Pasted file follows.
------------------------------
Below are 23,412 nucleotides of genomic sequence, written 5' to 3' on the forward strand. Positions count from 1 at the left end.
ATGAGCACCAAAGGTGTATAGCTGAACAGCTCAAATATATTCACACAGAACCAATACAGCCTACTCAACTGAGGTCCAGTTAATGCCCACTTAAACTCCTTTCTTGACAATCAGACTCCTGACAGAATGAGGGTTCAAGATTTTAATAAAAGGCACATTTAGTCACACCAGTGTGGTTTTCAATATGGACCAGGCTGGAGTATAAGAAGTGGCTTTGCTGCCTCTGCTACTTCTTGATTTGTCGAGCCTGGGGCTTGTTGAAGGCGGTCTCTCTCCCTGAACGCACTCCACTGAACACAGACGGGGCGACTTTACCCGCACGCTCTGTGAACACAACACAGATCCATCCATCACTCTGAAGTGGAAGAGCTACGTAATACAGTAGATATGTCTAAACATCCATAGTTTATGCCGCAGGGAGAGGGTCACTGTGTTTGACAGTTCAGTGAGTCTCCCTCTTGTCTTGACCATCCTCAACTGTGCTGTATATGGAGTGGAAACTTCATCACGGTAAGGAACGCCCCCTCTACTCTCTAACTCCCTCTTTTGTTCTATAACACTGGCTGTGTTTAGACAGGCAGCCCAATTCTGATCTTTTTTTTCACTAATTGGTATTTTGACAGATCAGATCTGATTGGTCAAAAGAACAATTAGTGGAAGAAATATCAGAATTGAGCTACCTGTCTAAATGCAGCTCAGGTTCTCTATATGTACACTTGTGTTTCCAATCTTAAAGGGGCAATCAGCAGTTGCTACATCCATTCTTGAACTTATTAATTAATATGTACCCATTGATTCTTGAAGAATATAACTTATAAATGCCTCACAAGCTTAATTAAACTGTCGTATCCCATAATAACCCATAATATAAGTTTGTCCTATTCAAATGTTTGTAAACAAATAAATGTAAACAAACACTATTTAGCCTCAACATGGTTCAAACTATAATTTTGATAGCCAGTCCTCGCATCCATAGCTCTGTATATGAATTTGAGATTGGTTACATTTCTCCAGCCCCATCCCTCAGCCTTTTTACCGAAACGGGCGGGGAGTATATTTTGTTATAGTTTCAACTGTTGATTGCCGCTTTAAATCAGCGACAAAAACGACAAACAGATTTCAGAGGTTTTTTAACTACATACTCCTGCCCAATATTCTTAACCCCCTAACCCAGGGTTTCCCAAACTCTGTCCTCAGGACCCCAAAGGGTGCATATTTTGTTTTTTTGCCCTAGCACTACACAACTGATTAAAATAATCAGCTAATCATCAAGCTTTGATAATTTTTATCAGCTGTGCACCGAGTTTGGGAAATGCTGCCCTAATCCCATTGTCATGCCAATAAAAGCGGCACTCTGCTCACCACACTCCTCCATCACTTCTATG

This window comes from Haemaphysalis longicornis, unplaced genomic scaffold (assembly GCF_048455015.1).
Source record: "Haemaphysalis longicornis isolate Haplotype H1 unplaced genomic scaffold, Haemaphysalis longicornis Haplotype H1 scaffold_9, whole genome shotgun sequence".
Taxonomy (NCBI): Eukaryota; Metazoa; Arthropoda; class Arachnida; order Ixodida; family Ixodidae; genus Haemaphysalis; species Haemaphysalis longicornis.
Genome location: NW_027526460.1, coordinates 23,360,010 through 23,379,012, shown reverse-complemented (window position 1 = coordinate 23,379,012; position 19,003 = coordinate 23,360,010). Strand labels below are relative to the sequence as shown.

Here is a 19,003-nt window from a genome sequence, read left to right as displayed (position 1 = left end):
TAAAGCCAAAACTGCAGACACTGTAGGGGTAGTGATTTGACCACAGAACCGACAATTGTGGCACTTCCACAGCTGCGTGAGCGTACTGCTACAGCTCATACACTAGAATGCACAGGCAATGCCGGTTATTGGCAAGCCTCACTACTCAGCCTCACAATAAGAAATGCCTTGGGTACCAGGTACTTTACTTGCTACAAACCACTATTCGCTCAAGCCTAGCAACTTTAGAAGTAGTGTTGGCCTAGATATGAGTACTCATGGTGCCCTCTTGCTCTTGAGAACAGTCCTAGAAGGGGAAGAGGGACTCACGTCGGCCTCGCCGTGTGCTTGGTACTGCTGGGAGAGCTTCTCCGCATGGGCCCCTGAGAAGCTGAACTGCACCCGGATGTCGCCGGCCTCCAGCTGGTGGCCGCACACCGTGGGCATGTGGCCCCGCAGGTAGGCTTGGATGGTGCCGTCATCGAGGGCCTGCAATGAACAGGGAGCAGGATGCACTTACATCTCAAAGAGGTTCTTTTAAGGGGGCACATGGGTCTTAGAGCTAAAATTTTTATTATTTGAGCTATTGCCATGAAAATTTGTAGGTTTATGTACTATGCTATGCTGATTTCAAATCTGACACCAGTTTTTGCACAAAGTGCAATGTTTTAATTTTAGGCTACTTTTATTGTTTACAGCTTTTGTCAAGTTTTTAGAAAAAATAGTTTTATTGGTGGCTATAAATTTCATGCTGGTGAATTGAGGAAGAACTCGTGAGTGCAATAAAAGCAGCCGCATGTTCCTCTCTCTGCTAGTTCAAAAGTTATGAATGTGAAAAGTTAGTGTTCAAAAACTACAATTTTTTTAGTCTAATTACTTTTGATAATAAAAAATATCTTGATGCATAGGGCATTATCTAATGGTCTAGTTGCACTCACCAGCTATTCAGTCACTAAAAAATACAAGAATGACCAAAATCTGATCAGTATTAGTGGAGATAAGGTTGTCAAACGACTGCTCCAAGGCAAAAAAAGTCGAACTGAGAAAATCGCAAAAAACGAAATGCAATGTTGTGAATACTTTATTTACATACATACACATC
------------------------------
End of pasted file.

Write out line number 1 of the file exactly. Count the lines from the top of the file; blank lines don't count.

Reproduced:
Below are 23,412 nucleotides of genomic sequence, written 5' to 3' on the forward strand. Positions count from 1 at the left end.